• #18
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Who decides if it is beneficial or not?
 
  • #19
Borek
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Generally speaking - environment.

Note that "environment" doesn't have to be understood in terms of just geography and ecosystem, just like "the fittest" doesn't necessarily mean "the fastest, the strongest". Environment means also other members of your population.

Also note that it is not that someone "decides". Who "decides" that giraffe can eat leaves from the high trees? Who "decides" that zebra mussel is much more effective at surviving and reproducing in the lakes than many other bivalve species? Who "decided" whether a deer run out or was captured by a tiger? Nobody "decides", it either happens, or not.

There is more to it, but you should have the basic things straight first.
 
  • #20
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There is more to it, but you should have the basic things straight first.
A lot of people tell me this.

Thanks for the help. I have one more question: Is there any possibility of acquired characteristics being seen in the next generation?
 
  • #21
Borek
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Is there any possibility of acquired characteristics being seen in the next generation?
In the context of the evolution and genetics - no.

But in general it depends on what do you mean by acquired and what ways of transmission do you consider. Just because someone trained their biceps doesn't mean their children will have huge biceps as well. But if someone learned hunting they can pass this ability by teaching their kids. I guess that's not what you were thinking about when asking the question, but sometimes the division line between things passed through genetics and through teaching is quite hard to draw.
 
  • #22
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Is there any possibility of acquired characteristics being seen in the next generation?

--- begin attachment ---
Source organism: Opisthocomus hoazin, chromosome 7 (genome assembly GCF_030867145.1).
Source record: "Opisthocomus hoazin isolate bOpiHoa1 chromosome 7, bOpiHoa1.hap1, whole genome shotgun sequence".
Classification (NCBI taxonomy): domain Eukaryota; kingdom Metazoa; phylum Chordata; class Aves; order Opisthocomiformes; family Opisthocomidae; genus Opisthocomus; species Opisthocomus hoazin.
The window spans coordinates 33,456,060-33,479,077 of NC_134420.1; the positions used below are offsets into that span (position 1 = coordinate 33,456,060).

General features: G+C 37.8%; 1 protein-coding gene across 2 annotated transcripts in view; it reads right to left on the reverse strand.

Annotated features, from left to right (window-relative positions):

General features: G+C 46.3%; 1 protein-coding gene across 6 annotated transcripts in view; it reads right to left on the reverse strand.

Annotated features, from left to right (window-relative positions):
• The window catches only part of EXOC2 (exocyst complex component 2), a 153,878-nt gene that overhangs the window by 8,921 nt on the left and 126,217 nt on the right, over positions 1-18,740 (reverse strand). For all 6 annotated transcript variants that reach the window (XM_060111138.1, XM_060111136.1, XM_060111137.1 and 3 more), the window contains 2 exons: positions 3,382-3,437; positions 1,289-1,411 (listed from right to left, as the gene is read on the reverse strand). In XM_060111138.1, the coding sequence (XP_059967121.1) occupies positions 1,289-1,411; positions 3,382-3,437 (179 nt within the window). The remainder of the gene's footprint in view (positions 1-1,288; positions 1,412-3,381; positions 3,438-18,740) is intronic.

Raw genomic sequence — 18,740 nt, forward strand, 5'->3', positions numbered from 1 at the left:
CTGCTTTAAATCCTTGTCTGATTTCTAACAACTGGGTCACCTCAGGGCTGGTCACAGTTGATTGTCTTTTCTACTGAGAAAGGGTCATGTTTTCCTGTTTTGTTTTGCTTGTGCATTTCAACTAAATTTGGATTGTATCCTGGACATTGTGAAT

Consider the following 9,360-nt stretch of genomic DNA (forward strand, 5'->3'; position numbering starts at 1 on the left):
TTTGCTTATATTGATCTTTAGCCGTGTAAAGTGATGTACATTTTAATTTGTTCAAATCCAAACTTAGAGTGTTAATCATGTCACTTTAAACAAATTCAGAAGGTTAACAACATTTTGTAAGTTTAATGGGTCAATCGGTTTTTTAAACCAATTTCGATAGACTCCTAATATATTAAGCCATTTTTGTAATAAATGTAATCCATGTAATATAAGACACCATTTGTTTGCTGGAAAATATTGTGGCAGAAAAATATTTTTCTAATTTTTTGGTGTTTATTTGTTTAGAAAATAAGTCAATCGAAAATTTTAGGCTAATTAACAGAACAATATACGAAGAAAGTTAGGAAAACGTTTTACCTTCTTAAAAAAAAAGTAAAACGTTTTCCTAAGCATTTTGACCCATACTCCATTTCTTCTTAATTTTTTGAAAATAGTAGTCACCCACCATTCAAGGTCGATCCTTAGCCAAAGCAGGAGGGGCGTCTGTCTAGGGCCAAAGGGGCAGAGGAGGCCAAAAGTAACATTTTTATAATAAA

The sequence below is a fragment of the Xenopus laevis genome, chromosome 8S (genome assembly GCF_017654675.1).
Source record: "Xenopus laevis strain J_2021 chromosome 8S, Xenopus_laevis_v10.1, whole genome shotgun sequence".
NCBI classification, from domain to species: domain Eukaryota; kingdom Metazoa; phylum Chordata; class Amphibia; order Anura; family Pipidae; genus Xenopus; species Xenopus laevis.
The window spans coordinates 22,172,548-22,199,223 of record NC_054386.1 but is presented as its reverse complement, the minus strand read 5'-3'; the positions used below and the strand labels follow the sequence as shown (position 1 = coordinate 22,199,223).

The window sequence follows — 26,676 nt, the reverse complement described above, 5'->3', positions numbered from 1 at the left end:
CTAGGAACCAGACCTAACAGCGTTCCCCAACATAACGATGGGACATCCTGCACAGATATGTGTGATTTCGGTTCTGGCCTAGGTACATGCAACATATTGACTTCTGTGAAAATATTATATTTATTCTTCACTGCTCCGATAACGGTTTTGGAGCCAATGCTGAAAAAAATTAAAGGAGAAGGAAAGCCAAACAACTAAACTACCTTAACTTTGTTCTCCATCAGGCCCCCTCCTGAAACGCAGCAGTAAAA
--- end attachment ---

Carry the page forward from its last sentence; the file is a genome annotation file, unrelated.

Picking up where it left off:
Simple Answer: No.

Slightly More Complicated Answer: No. When Darwin wrote On The Origin of Species he did not entirely understand the full mechanisms involved in evolution. At times he suspected that some characteristics developed by individuals might be carried forward in some way to the next generation. This was a concept that had been proposed earlier by Lamark. His uncertainty in this regard is apparent in changes made to Origin in the different editions.

By the time Darwin's underlying thesis had been combined with the concepts of population genetics in the Modern Synthesis, inheritance of acquired characteristics was dead and buried.

More Complete, Current Answer:Certain environmental changes that do not directly change the DNA of an individual can, however, produce heritable changes that extend through a number of generations. This is the subject of the field of epigenetics. However, that is not a "full blooded" inheritance of an acquired characteristic, simply the on-going expression - through generations - of a reaction to an environmental impact.
 
  • #23
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But don't we see children of actors having good acting ability or of singers having good voice?
 
  • #24
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Acting ability likely arises through a combination of inherited and environmental factors. I suspect the proportion involved varies in each individual case.

It is not uncommon for children to wish to pursue the profession of one or other parent, or to be guided (or forced) in this direction by parents. Moreover successful actors have the contacts that help their children get access to opportunities other lack.

I suspect singing has a much stronger genetic component, related to various aspects of physiology. Therefore it is not surprising that a good singer, who has the genetic coding that gives them the physiology for good singing, would have children who inherited these same genes and thus the ability to be a good singer.

So, none of this is surprising and is wholly consistent with my Simple Answer given above. i.e. we do not inherit acquired characteristics.
 
  • #25
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And that "singing gene" is a result of random mutations?